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Occupational Therapy -> Sensory -> Interoception
Interoception refers to the body’s ability to recognize and interpret sensations inside the body. Interoception is used to determine when one needs to use the bathroom, eat a snack or meal, drink water, rest or nap, etc. Examples of signs of challenges in interoceptive processing include the following: difficulty learning to potty train, difficulty determining when one is full, difficulty differentiating between hunger and thirst, and difficulty determining when the body needs a break or rest from physical activity.
- Sensory processing disorders - Sensory processing disorder is a condition in which the brain has trouble receiving and responding to information that comes in through the senses.
- Milo will engage in a tabletop task for 10 minutes to successfully participate in classroom dynamic, with visual and 50% verbal redirection to task, in 4/5 trials. 0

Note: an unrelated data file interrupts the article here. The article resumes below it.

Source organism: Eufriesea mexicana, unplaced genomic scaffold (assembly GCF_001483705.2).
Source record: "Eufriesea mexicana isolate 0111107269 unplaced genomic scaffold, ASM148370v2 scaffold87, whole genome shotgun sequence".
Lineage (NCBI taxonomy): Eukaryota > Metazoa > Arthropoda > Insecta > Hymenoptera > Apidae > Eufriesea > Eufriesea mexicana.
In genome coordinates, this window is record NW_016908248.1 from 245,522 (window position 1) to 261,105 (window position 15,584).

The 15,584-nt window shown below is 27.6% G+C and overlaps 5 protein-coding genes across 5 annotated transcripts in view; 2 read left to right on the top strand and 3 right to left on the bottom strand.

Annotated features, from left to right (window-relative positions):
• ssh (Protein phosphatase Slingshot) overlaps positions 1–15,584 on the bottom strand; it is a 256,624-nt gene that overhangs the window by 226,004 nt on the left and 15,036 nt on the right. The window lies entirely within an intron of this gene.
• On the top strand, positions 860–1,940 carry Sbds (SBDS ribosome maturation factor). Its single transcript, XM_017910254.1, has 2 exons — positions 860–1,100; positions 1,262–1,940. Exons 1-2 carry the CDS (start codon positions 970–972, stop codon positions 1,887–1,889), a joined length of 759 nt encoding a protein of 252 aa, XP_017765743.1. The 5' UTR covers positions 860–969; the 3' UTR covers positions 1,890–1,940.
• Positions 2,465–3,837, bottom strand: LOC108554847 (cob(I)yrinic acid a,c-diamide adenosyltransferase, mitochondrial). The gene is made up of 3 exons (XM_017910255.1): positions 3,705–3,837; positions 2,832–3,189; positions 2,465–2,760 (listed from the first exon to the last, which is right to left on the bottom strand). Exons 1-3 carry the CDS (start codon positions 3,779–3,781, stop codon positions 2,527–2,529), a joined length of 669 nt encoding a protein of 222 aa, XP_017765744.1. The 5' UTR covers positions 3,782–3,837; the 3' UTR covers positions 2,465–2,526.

Occupational Therapy Interventions For Children and Youth With Challenges In Sensory Integration and Sensory Processing: A School-Based Practice Case Example 0Author: Gloria Frolek Clark; Renee Watling; L. Diane Parham; Roseann Schaaf - This case demonstrates the use of evidence-based strategies in school-based occupational therapy for a student with ASD and sensory processing difficulties whose occupational therapy evaluation identified specific challenges in the school routine that affected his occupational performance and participation. This case emphasizes the need to implement the following evidence-based evaluation and intervention procedures: - Conduct a comprehensive evaluation that includes screening all areas of occupation, record review, interviews, observations during natural routines, and assessment tool use (when applicable). - Use evaluation findings to hypothesize why participation challenges occur. - Work with the team to identify the student’s needs and create collaborative student IEP goals to address these needs (not therapy-specific goals). - Provide occupational therapy services that reflect the distinct value of occupational therapy in school settings. - Gather frequent quantitative data to determine the effectiveness of the intervention.